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Religious Freedom

Volume 563: debated on Thursday 16 May 2013

7. What steps the Church Commissioners are taking to ensure the protection of religious freedom. (155331)

The Church of England is working on an international and a domestic level to protect religious freedoms. The Church is in regular contact with the Foreign and Commonwealth Office on areas of shared concern in many countries that feature in the “Countries of Concern” section of the FCO’s human rights and democracy report.

Does my hon. Friend agree that the Christian Brethren, who carry out many charitable acts that benefit the public, have been discriminated against by the Charities Commission, which has significant implications for religious freedom? They have been refused charitable status, and that has resulted in a lengthy appeals process. Does this not have wider implications for other faith groups?

I am sorry to disappoint my hon. Friend, but I cannot add anything to the answer that I gave him in March, which is that Parliament decided that in respect of every charity—including the Church Commissioners, who are themselves a charity bound by the Charities Commission—there had to be a public benefit test. The Charities Commission is a statutory body that has to decide whether there is a public benefit. If there is a dispute over that, I suspect that in due course it will have to be a matter for judicial review. I understand that this matter will be tested in the High Court later this year.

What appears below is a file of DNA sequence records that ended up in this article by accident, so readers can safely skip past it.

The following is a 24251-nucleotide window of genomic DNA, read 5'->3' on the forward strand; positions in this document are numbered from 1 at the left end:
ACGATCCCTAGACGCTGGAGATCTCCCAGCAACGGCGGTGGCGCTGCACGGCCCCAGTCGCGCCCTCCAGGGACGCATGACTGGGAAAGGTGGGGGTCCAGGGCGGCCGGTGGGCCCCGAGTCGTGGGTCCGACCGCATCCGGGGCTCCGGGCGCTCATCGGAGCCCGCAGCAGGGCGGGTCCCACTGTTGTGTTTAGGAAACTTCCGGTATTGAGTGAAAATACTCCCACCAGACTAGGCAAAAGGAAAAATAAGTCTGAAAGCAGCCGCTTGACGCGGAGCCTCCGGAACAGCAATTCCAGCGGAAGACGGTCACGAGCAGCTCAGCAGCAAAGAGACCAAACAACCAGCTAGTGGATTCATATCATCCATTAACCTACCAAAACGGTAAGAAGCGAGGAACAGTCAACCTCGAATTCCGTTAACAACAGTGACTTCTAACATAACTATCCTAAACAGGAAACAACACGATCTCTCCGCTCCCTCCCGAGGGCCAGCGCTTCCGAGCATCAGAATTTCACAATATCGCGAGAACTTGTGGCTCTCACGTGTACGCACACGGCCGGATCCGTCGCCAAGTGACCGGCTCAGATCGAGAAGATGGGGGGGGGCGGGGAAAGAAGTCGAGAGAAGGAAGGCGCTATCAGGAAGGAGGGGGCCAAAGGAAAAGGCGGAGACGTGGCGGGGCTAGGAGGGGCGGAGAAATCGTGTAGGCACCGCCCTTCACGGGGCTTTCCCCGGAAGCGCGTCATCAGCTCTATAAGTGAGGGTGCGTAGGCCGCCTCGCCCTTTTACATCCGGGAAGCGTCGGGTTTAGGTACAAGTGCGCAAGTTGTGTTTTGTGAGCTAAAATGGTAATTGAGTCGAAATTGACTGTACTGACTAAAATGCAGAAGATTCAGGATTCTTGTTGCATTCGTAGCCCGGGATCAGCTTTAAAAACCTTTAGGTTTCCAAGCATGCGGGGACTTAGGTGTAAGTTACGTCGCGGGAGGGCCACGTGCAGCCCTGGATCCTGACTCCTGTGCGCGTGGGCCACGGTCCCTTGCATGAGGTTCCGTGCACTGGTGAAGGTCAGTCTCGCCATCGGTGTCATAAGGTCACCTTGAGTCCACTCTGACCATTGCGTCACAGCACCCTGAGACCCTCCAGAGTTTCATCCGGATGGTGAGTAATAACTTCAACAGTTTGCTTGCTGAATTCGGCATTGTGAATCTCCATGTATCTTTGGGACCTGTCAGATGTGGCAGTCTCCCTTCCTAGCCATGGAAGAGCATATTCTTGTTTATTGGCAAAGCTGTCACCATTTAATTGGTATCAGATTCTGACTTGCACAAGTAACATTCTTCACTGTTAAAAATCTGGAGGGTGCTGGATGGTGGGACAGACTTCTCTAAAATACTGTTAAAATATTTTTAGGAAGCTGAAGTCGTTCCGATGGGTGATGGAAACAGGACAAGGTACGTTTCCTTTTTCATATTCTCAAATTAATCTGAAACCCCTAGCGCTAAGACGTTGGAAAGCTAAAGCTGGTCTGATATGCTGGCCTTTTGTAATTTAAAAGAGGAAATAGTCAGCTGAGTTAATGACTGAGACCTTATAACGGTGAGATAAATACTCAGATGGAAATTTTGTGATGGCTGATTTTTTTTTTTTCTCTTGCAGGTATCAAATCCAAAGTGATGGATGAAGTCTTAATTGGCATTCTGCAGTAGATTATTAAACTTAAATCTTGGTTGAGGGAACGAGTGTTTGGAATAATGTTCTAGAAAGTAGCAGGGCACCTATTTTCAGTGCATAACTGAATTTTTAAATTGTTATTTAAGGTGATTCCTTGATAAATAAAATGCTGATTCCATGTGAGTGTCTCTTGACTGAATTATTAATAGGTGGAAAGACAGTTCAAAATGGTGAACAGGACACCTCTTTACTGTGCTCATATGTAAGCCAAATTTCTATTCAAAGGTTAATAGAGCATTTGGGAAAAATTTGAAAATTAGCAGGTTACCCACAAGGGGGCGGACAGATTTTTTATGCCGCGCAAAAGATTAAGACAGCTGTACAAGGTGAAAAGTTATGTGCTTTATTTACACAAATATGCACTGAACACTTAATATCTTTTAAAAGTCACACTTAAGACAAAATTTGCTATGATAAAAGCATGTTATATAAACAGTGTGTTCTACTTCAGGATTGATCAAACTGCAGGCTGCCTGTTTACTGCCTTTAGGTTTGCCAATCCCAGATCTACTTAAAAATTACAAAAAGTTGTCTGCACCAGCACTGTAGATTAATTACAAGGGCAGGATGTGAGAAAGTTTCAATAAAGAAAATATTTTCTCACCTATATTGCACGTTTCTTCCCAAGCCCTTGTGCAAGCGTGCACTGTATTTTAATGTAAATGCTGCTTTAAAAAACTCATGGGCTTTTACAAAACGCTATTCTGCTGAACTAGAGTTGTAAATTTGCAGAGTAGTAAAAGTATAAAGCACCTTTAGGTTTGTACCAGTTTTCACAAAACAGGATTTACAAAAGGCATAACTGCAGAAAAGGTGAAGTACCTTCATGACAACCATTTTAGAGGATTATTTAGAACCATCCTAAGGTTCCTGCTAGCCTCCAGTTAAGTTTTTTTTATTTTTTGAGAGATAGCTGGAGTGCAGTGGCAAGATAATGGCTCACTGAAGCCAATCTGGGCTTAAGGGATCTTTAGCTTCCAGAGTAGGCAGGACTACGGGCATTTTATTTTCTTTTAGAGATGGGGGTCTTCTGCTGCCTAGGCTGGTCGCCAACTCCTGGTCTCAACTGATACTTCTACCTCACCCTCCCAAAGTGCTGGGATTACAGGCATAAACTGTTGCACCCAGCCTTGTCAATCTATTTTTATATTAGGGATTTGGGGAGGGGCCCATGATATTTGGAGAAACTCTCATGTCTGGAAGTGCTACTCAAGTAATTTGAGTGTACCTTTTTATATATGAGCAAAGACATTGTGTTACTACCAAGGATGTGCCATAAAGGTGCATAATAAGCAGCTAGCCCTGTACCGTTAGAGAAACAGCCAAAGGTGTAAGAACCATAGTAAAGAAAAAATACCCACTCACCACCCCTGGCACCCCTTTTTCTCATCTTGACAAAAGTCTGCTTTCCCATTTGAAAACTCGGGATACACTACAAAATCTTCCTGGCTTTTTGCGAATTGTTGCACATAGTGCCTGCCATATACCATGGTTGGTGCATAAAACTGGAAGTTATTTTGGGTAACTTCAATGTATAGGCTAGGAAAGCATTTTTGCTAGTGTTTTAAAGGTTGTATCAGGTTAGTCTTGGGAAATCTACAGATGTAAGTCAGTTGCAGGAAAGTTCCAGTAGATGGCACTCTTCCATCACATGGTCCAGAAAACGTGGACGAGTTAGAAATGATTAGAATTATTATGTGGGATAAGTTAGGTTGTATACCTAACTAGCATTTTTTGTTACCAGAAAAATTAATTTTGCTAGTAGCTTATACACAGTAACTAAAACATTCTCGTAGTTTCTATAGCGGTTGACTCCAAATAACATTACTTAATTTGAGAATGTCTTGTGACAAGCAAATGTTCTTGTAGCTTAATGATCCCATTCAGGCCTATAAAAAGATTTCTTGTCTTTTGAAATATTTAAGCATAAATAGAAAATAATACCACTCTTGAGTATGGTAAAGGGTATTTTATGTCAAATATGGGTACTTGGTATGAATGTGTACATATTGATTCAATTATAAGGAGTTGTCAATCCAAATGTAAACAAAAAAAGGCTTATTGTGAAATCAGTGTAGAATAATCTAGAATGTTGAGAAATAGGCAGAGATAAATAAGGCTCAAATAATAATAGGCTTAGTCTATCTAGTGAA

I am afraid that the hon. Member for Harlow (Robert Halfon) is one of the very gullible Members of this House who have been seduced by a cult that is a tiny part of the Plymouth Brethren. Their real name is the Exclusive Brethren, or Hales Brethren, and they were, rightly, the only religion of 1,178 to be refused charitable status by the Charities Commission. This was the most egregious example of intensive, million-pound lobbying by hundreds of people that I have experienced in my 25 years in the House. It is a shame that the hon. Gentleman and others have been taken in.

My hon. Friend is not in any way gullible—he is a much loved hon. Member of this House. I am surprised about this, because I would have thought that every Member, including the hon. Member for Newport West (Paul Flynn), would be sensitive to the needs of religious freedom. I understand, though, that as he is a Welshman coming from a country where the Church was not only disestablished but disendowed, it is not surprising that there is not that sensitivity to religious freedom.